How to talk to your child about dying
Recently, my six-year-old went through a phase of worrying about dying. She asked how it felt, and whether you can move and if your eyes are closed. She told me that her worry about dying seeped into everything she did – nudging at her consciousness while she was watching TV, reading or trying to nod off to sleep.
We’re lucky in that no-one in our family is terminally ill, and apart from the death of a much loved family dog a year ago, I couldn’t understand what had triggered her anxiety. (We do live in the same neighbourhood as Alice Gross, but my daughter’s worries started long before her body was found.)
But our house is close to a graveyard, and my daughter said that this kicked off her anxiety: she can see a handful of graves from her bedroom window.
I felt it could also be simply that my daughter had reached an age in which she had started thinking about death. I remember clearly lying in bed at the same age and wondering what it would feel like to be dead.
Death is never an easy discussion to have with your child – especially as we can’t move house to escape the graveyard.
When talking to her about it, I tried to avoid telling her that adults are rather in the dark on this topic too, and that many of us prefer to push the thought of dying to the back of our minds.
So instead I took deep breaths, gave enormous hugs and offered plenty of time for listening.
And I explained that dying happens when your body stops working properly, usually because you’re very very very old.
But my six-year-old seemed so worried about the details – for example, about what it would like to be buried and how she wouldn’t be able to jump or stretch her legs when underground – that I did tell her about cremation, although I was deliberately very hazy about what it meant. Luckily, what I said seemed to help her – she was relieved that there was another option.
I also told her that some people believe in heaven and that this is where the part of you that helps you walk and talk moves to once you’re dead.
To help other parents facing similar questions, I spoke to clinical child psychologist Dr Carol Burniston, a facilitator for Child Bereavement UK.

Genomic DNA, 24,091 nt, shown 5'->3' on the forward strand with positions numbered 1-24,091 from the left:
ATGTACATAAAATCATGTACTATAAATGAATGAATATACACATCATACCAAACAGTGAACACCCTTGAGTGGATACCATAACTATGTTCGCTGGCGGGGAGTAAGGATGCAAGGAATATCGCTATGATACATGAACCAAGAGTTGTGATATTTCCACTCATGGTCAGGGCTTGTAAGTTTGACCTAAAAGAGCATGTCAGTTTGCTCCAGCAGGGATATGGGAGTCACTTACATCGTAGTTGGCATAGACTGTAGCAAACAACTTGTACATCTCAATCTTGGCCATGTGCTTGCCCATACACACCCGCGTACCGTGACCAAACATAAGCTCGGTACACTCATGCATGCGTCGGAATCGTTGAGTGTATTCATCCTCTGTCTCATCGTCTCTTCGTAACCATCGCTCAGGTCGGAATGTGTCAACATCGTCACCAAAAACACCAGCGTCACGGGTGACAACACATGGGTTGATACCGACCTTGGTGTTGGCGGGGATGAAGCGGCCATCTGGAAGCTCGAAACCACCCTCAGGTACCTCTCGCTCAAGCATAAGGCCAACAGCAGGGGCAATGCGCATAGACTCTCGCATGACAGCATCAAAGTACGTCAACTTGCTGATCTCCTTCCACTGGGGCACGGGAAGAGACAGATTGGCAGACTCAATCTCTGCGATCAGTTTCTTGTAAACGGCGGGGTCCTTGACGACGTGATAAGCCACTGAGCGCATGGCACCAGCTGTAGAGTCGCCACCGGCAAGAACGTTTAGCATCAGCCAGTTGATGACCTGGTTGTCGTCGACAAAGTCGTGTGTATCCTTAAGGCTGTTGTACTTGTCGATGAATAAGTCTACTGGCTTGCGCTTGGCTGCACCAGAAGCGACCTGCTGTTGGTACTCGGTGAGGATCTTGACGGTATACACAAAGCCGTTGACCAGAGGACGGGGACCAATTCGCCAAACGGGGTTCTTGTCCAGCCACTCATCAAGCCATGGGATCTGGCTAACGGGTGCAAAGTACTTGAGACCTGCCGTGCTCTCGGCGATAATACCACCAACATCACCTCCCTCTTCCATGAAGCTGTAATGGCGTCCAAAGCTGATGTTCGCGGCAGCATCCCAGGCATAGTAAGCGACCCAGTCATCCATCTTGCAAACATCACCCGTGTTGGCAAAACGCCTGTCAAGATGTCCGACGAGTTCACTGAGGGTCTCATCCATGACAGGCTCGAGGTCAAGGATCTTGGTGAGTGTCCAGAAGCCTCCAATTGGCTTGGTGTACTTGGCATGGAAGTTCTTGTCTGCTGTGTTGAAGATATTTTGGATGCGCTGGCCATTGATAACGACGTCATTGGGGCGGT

She told me that dying is a common concern for children aged around five or six. “They are beginning to understand the concept of dying and this promotes the worry,” she says. “The child sees that when something dies, it’s gone forever.”
Here are her tips on how to talk to your child about dying:
Explain that a dead body isn’t you
Explain that when you die, you go somewhere else, leaving just your body behind. “Rather like a shell on the beach or a dead butterfly, it’s just the body that’s left,” she says. “Try saying, ‘The things that made the butterfly’s wings flap have gone away, so it doesn’t need to eat, it can’t fly or get up and it doesn’t breathe. It doesn’t need anything or feel anything and it’s not really the butterfly any more. All the important stuff has gone away.’”
It’s fine to talk about Heaven
Depending on your religion and beliefs, you could describe the part of the body that’s gone as being the soul, and that it’s now with Jesus.
If your child is healthy, tell them they probably won’t die until they’re old and wrinkly
“It’s quite appropriate at that age to say, ‘Goodness me, you’re not going to die for a very long time,’” says Dr Burniston. “You can say, ‘I’m sure you’re going to be a very old lady, and by that time, you’ll be so tired and ready for a rest.’”
And you have no plans to die yet either
Your child might also appear worried about you dying, but if you’re healthy and well, do tell them that you look after yourself and that you intend to be around to pester them when they’re old. “This isn’t about giving false hope – rather about recognising that there are patterns to life,” says Dr Burniston.
“Tell them that when they’re grown up and have children of their own and you’re old and wrinkly, you shall come for tea.”
Set up ‘Worry Time’
If your child is still very worried about dying, create a slot of five or 10 minutes once a day in which your child can talk about their anxieties and you will give your full attention.
If they bring up the subject outside of that time slot, gently remind them to save it for Worry Time. “It helps them learn to distract themselves and get on with other things,” says Dr Burniston.
Eventually they will lose interest in Worry Time as their anxiety fades.
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